Multisensor Data Fusion

  • Hugh Durrant-WhyteEmail author
  • Thomas C. Henderson
Part of the Springer Handbooks book series (SHB)


Multisensor data fusion is the process of combining observations from a number of different sensors to provide a robust and complete description of an environment or process of interest. Data fusion finds wide application in many areas of robotics such as object recognition, environment mapping, and localization.

This chapter has three parts: methods, architectures, and applications. Most current data fusion methods employ probabilistic descriptions of observations and processes and use Bayes’ rule to combine this information. This chapter surveys the main probabilistic modeling and fusion techniques including grid-based models, Kalman filtering, and sequential Monte Carlo techniques. This chapter also briefly reviews a number of nonprobabilistic data fusion methods. Data fusion systems are often complex combinations of sensor devices, processing, and fusion algorithms. This chapter provides an overview of key principles in data fusion architectures from both a hardware and algorithmic viewpoint. The applications of data fusion are pervasive in robotics and underly the core problem of sensing, estimation, and perception. We highlight two example applications that bring out these features. The first describes a navigation or self-tracking application for an autonomous vehicle. The second describes an application in mapping and environment modeling.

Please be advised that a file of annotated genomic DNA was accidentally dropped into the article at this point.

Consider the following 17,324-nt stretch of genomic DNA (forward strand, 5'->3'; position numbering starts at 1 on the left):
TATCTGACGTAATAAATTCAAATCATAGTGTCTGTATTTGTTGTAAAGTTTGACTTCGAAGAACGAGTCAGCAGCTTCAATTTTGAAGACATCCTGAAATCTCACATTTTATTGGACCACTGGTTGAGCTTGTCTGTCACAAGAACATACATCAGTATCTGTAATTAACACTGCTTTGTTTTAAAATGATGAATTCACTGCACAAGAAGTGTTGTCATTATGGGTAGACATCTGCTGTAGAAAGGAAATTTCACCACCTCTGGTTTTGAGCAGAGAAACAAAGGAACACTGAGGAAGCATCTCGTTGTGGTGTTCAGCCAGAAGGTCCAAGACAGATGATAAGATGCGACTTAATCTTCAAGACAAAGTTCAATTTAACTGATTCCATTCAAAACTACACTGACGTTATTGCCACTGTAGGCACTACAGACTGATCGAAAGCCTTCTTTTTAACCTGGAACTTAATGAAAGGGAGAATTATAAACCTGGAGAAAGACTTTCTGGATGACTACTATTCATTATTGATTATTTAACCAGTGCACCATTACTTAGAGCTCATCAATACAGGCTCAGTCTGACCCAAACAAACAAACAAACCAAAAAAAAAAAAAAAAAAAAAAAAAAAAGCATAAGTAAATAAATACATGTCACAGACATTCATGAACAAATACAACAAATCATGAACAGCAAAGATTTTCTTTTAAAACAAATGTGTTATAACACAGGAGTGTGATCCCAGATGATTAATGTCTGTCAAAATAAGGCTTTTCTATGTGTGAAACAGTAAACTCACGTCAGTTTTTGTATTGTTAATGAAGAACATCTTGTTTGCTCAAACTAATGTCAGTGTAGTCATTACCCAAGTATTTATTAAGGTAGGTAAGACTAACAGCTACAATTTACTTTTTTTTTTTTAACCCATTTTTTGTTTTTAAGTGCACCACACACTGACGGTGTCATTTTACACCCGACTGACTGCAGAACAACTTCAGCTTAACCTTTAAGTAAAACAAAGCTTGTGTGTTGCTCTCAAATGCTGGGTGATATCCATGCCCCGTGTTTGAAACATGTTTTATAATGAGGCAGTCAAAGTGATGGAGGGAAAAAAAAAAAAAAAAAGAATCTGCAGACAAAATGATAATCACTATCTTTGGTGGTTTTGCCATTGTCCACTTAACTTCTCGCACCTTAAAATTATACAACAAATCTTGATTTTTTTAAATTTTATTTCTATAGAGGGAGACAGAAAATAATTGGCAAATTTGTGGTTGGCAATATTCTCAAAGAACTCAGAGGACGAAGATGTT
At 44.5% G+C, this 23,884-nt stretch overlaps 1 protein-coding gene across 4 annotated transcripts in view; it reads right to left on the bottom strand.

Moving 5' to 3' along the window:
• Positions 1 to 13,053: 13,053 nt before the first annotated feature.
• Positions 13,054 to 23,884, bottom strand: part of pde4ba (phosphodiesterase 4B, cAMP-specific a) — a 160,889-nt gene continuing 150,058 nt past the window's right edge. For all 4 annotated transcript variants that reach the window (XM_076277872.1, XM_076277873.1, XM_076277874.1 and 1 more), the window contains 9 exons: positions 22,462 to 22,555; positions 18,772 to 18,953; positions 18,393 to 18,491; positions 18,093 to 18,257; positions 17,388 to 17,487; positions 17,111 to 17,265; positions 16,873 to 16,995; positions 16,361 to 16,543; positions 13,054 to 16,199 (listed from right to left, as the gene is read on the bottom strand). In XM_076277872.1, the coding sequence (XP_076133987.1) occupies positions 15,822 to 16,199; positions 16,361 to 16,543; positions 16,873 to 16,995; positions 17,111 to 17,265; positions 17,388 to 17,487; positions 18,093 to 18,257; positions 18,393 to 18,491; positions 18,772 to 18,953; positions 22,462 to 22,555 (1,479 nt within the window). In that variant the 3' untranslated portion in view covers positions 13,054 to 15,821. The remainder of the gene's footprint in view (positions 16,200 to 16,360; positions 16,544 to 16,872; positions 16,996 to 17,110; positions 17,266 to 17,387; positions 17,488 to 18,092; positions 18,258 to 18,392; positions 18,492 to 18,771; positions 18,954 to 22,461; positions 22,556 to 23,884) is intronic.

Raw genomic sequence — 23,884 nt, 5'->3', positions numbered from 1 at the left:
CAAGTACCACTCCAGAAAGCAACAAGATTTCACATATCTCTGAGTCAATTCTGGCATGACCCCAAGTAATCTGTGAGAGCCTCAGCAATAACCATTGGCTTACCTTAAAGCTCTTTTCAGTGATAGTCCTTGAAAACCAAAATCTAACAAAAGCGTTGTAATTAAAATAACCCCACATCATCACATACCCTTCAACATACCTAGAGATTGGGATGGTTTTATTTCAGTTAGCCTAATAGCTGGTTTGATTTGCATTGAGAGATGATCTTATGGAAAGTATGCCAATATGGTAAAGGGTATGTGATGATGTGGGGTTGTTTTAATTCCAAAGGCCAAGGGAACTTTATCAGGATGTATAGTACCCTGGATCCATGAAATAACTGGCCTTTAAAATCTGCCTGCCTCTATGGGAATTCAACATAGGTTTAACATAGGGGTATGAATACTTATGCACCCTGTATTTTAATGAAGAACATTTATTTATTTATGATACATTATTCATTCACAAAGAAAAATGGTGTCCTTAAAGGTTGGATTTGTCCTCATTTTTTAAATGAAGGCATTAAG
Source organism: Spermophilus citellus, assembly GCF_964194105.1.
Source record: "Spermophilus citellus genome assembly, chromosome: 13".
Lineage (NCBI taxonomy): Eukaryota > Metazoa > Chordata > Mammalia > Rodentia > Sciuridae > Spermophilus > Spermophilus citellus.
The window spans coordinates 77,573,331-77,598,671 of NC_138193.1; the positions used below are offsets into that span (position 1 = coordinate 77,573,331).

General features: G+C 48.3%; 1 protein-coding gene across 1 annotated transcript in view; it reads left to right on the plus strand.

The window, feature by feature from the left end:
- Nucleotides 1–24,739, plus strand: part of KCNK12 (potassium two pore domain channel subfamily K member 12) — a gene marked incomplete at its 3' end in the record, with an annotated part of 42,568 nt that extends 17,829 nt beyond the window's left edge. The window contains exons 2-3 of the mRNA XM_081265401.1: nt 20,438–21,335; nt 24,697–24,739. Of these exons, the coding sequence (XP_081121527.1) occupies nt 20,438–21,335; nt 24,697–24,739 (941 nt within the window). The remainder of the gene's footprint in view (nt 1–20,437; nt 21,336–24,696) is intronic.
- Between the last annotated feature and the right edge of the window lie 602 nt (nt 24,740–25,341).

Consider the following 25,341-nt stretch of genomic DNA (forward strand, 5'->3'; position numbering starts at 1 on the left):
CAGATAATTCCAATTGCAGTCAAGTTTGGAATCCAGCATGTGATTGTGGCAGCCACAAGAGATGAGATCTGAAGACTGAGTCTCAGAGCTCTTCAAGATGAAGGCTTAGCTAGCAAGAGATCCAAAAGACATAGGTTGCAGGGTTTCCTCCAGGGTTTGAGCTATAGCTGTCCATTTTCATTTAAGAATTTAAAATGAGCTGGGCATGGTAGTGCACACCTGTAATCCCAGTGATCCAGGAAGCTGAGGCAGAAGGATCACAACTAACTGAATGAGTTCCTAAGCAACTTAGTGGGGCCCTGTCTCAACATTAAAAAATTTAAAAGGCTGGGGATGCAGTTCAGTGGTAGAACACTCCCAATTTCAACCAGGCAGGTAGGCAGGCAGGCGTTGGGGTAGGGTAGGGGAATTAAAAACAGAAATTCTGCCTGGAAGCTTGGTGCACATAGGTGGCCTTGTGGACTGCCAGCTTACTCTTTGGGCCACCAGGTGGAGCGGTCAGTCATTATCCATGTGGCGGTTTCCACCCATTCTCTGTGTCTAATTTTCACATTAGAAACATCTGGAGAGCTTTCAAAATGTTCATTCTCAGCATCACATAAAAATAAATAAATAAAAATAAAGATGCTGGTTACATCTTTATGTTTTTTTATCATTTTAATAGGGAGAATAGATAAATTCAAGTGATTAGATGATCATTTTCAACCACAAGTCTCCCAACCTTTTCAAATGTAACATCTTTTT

The essential algorithmic tools of data fusion are reasonably well established. However, the development and use of these tools in realistic robotics applications is still developing.


Monte Carlo Kalman Filter Extended Kalman Filter Data Fusion Observation Model 
These keywords were added by machine and not by the authors. This process is experimental and the keywords may be updated as the learning algorithm improves.







active sensor network


controller area network


control command interpreter


commercial off-the-shelf


characteristic output vector


decentralized data fusion


distributed field robot architecture


extended Kalman filter


global positioning system


graphical user interface


ground vehicle


human operator


instrumented logical sensor system




joint directors of laboratories


logical sensor system


Monte Carlo


multi expert system for scene interpretation and evaluation


real-time control system


synthetic aperture radar


sensor fusion effect


sampling importance resampling


sequential Monte Carlo


fusing air vehicle


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Copyright information

© Springer-Verlag Berlin Heidelberg 2016

Authors and Affiliations

  1. 1.Australian Centre for Field Robotics (ACFR)University of SydneySydneyAustralia
  2. 2.School of ComputingUniversity of UtahSalt Lake CityUSA

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